Monday, September 23, 2013

Pope or Protestant Televangelist?

A lot of people have heard about Pope Francis' recent interview with America magazine, but not everybody liked it. In response to the Washington Post's claim that Pope Francis is setting a new direction for the Church regarding sexuality in particular, one commenter complained:
God save us from Pope Joel Osteen [a popular Protestant televangelist]. 
...His Holiness sounds not so much like the leader of a 2,000 year institutions with a deeply complex theology so much as yet another politico bending with the trendy way the winds are blowing.  
 ...He can have it. If the Pope does not believe what his Faith teaches, why should I? If the Pope thinks it is all just nit-picky details, we can start picking all the nits to pieces until there is nothing left of the garment. Which is where this trendy and vapid Pope is headed.  
...The pope is NOT changing dogma, but in effect what he is offering is "have your cake and eat it too theology." Yes, we have all these rules, but we just won't talk about them if they get too inconvenient. The problem, of course, is that the rules are not an adjunct to, but rather are an integral part of, the Faith. 
Is Pope Francis really preaching the "God wants you to get rich" gospel of Joel Osteen or even the "God wants you to have great sex" gospel of Christopher West? Is this really a Pope who sees Christianity without the Cross?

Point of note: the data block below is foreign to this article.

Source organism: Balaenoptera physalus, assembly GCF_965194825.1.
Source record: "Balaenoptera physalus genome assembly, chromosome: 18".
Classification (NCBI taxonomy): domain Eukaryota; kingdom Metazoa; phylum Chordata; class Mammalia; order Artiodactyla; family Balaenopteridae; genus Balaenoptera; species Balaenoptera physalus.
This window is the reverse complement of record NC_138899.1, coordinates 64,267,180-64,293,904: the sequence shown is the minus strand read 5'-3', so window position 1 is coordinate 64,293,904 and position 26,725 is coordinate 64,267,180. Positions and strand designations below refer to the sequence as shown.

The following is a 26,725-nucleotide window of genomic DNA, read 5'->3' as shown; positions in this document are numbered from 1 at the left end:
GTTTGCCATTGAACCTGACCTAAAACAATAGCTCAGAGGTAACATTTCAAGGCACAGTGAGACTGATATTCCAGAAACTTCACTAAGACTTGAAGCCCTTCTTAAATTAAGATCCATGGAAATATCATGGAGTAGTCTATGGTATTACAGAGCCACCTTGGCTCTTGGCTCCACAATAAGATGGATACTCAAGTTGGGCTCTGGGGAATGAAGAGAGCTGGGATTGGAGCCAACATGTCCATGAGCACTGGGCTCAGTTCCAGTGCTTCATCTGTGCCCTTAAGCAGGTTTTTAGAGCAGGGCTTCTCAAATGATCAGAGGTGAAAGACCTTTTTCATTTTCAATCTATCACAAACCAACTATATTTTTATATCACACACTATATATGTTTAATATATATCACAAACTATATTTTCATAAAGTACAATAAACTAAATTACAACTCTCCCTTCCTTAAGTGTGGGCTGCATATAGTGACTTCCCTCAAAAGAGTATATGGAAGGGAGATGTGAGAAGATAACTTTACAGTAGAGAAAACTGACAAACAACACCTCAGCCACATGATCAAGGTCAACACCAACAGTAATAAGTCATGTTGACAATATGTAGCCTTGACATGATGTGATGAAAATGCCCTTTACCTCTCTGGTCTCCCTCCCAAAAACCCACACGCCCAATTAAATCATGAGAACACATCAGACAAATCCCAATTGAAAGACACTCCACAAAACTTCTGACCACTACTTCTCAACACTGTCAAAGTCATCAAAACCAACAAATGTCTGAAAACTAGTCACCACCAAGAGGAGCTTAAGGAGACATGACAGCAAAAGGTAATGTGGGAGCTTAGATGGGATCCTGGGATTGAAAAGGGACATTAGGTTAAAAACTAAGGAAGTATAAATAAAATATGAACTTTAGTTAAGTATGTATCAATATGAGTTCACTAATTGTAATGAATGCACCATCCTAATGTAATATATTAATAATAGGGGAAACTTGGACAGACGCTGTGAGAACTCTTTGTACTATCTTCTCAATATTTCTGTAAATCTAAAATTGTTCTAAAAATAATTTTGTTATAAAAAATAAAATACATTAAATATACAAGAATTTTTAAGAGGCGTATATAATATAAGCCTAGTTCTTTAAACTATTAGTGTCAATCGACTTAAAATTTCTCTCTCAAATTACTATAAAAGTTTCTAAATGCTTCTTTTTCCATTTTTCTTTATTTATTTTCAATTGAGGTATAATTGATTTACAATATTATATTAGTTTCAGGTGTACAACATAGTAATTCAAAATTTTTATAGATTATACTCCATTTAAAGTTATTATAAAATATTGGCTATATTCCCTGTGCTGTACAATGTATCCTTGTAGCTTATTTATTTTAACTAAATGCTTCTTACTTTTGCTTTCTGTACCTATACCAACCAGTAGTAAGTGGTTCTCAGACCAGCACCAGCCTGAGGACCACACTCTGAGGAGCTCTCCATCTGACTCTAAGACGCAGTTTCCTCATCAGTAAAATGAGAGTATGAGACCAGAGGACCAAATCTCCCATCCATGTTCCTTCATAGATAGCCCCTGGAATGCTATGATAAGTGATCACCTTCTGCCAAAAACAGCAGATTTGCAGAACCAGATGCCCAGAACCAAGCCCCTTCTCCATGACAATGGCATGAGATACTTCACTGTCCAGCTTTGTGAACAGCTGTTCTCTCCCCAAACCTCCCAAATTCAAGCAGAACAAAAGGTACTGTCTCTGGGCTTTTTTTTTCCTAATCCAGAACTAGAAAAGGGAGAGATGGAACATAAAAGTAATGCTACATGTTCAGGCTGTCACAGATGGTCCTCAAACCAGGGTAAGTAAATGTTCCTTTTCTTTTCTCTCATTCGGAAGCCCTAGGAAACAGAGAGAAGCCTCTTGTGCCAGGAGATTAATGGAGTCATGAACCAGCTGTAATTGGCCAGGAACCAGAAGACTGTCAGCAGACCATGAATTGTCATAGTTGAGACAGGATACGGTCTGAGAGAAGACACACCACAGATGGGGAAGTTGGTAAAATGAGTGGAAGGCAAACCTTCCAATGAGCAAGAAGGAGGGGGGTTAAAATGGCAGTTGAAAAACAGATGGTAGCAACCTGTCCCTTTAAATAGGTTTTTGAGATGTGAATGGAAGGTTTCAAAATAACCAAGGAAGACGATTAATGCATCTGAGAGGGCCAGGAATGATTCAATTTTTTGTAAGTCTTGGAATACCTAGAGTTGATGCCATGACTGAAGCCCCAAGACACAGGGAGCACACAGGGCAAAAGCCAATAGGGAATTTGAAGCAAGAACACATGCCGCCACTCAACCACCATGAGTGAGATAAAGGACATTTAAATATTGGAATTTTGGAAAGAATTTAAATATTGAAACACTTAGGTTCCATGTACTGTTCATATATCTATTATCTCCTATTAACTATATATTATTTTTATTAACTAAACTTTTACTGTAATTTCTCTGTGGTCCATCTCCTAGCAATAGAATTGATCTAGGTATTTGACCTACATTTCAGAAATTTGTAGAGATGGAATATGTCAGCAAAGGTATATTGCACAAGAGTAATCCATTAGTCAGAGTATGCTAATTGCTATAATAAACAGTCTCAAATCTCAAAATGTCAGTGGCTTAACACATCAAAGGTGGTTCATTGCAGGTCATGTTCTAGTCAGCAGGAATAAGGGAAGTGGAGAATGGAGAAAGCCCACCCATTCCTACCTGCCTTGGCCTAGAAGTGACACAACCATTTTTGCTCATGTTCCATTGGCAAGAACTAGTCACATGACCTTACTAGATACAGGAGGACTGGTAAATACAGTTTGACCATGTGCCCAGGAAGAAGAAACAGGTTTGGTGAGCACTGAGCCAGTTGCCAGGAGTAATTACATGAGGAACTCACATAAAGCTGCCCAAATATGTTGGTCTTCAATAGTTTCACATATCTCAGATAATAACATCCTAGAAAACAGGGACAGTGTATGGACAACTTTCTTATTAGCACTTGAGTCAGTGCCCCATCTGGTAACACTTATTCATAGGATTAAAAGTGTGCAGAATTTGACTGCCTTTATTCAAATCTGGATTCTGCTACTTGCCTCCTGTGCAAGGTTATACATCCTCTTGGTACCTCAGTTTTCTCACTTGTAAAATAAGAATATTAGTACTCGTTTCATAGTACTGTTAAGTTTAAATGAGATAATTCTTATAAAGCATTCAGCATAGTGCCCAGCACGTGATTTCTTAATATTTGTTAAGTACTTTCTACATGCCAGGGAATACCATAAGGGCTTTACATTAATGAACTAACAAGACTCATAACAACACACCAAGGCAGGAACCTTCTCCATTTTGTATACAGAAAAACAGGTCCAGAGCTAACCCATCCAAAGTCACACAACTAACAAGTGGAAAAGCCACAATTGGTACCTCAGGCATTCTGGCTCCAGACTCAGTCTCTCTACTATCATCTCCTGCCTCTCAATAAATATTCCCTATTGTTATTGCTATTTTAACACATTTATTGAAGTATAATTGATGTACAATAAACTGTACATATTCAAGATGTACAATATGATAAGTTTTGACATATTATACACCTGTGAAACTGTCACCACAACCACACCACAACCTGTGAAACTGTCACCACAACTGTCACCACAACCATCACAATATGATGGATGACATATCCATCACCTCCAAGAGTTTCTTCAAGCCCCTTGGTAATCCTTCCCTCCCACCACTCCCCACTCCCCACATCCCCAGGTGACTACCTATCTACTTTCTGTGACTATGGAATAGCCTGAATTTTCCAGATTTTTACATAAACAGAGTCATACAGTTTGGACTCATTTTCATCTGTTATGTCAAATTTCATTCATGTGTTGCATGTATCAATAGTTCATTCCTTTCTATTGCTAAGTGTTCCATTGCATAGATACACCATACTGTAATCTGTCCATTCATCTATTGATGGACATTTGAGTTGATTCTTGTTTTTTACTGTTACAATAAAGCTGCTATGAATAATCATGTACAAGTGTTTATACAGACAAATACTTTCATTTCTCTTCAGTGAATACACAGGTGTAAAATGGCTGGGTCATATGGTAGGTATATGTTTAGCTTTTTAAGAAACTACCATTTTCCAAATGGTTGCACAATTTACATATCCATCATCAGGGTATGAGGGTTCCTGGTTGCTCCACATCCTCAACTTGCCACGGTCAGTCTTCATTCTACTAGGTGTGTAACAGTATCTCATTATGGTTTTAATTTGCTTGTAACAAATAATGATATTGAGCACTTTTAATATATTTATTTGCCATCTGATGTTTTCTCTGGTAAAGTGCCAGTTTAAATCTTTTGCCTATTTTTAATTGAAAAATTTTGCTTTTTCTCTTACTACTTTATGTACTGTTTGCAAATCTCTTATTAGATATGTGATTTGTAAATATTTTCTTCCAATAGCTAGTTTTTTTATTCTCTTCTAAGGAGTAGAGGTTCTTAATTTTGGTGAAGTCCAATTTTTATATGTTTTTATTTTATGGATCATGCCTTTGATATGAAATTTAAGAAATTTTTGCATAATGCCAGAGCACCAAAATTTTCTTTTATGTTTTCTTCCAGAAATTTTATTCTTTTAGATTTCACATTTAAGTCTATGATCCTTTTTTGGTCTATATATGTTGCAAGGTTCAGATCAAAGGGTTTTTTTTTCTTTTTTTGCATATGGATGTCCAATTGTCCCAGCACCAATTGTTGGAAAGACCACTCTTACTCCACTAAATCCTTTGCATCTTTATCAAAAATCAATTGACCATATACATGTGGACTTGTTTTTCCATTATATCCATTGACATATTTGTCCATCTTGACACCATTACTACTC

Let's see what Pope Francis' interview actually said:
“Who is Jorge Mario Bergoglio?” He stares at me in silence. I ask him if I may ask him this question. He nods and replies: “I ​​do not know what might be the most fitting description.... I am a sinner. This is the most accurate definition. It is not a figure of speech, a literary genre. I am a sinner.
The pope continues to reflect and concentrate, as if he did not expect this question, as if he were forced to reflect further. “Yes, perhaps I can say that I am a bit astute, that I can adapt to circumstances, but it is also true that I am a bit na├»ve. Yes, but the best summary, the one that comes more from the inside and I feel most true is this: I am a sinner whom the Lord has looked upon.”